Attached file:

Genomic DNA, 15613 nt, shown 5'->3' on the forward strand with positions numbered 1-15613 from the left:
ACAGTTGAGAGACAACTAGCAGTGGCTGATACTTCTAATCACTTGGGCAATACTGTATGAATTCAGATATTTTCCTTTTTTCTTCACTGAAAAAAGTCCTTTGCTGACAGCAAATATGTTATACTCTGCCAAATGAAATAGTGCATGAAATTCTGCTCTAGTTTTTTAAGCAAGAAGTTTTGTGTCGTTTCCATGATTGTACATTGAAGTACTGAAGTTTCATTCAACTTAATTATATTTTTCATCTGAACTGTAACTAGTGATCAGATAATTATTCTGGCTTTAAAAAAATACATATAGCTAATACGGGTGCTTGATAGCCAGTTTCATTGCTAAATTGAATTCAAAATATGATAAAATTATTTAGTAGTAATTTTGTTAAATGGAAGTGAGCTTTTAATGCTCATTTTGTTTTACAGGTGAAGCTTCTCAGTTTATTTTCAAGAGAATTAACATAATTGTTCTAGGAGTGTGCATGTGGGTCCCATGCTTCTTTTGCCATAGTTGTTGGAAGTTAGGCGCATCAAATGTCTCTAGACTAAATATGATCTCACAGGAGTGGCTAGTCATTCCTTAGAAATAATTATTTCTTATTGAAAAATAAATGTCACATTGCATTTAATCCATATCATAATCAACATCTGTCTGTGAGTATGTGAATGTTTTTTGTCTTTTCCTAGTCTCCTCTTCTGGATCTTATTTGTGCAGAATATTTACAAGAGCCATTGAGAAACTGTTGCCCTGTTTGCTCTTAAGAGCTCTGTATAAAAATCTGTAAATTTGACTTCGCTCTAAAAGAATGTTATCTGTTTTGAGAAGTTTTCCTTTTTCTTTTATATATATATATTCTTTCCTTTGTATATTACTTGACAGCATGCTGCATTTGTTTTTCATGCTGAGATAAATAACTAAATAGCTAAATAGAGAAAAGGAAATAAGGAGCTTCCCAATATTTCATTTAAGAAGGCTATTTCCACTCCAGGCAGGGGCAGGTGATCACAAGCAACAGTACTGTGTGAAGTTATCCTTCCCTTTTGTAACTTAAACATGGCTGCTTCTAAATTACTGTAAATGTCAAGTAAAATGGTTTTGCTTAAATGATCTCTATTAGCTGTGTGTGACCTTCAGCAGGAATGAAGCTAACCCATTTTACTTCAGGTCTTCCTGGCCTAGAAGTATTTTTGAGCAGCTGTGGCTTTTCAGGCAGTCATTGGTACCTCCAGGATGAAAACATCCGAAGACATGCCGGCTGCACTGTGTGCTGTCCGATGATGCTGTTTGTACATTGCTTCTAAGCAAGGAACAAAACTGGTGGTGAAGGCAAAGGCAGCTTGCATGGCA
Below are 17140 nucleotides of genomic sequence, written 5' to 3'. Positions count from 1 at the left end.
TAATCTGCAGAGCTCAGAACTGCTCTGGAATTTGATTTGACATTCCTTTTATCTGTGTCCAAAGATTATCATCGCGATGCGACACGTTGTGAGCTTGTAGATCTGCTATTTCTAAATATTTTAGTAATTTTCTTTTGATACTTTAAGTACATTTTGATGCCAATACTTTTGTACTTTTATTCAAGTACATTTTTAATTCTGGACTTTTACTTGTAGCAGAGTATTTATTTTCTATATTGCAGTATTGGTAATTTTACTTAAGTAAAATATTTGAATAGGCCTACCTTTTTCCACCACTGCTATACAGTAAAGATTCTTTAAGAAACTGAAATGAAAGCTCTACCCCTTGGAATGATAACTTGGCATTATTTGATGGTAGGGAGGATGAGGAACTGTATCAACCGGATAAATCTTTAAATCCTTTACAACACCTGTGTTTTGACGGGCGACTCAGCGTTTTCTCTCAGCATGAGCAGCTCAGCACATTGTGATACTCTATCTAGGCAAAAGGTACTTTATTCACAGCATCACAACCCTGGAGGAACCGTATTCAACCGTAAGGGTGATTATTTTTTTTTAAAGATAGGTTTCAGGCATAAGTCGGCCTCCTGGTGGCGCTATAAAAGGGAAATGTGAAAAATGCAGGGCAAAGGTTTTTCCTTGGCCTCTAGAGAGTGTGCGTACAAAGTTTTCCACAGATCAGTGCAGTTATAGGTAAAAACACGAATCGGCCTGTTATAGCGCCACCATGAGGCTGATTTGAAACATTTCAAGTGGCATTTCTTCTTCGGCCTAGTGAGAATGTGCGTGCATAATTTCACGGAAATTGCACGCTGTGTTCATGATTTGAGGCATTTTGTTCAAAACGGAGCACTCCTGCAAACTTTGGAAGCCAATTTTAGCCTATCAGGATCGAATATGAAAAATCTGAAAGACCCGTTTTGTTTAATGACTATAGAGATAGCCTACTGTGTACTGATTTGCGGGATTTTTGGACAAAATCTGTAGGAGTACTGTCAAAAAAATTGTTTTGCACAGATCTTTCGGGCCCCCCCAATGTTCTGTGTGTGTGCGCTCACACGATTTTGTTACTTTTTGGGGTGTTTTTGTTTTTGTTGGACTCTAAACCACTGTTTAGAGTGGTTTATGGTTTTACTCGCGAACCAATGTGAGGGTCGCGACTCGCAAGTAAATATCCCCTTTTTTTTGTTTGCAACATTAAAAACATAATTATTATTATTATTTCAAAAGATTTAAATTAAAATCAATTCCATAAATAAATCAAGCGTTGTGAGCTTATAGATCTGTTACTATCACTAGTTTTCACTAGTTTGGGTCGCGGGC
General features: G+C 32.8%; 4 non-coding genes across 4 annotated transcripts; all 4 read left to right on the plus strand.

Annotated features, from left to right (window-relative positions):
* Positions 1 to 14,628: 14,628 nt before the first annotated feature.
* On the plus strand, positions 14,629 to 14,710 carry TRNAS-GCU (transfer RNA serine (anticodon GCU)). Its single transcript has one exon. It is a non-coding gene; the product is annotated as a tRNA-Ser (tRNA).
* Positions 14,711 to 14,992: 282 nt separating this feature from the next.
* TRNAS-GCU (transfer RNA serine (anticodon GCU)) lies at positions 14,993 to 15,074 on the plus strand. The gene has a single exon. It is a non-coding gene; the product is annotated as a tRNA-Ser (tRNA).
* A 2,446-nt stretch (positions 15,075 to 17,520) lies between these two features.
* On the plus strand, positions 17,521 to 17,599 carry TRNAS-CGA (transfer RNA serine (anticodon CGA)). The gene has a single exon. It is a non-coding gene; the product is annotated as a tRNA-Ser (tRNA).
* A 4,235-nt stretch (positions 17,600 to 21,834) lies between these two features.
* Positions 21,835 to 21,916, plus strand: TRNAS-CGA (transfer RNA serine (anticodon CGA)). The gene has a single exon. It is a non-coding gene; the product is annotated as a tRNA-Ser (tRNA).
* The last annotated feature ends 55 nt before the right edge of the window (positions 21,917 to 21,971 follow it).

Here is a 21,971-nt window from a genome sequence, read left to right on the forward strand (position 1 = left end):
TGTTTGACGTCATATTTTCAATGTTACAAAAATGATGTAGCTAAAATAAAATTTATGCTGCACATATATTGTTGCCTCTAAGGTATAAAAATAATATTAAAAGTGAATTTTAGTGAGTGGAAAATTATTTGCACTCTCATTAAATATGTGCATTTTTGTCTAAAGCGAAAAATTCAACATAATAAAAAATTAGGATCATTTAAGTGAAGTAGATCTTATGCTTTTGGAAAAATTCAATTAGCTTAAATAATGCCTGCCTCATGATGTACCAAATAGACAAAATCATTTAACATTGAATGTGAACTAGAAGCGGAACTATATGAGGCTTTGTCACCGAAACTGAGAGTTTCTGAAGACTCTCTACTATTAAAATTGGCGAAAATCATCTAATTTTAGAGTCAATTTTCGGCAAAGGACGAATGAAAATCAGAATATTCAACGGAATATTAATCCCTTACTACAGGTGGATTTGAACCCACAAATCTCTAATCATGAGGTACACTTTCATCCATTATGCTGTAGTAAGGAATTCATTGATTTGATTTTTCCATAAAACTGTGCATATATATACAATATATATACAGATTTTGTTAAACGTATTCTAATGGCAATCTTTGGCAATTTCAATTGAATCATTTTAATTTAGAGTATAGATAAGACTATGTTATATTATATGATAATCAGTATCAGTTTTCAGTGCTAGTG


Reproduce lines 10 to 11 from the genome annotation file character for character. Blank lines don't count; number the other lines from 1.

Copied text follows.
* TRNAS-GCU (transfer RNA serine (anticodon GCU)) lies at positions 14,993 to 15,074 on the plus strand. The gene has a single exon. It is a non-coding gene; the product is annotated as a tRNA-Ser (tRNA).
* A 2,446-nt stretch (positions 15,075 to 17,520) lies between these two features.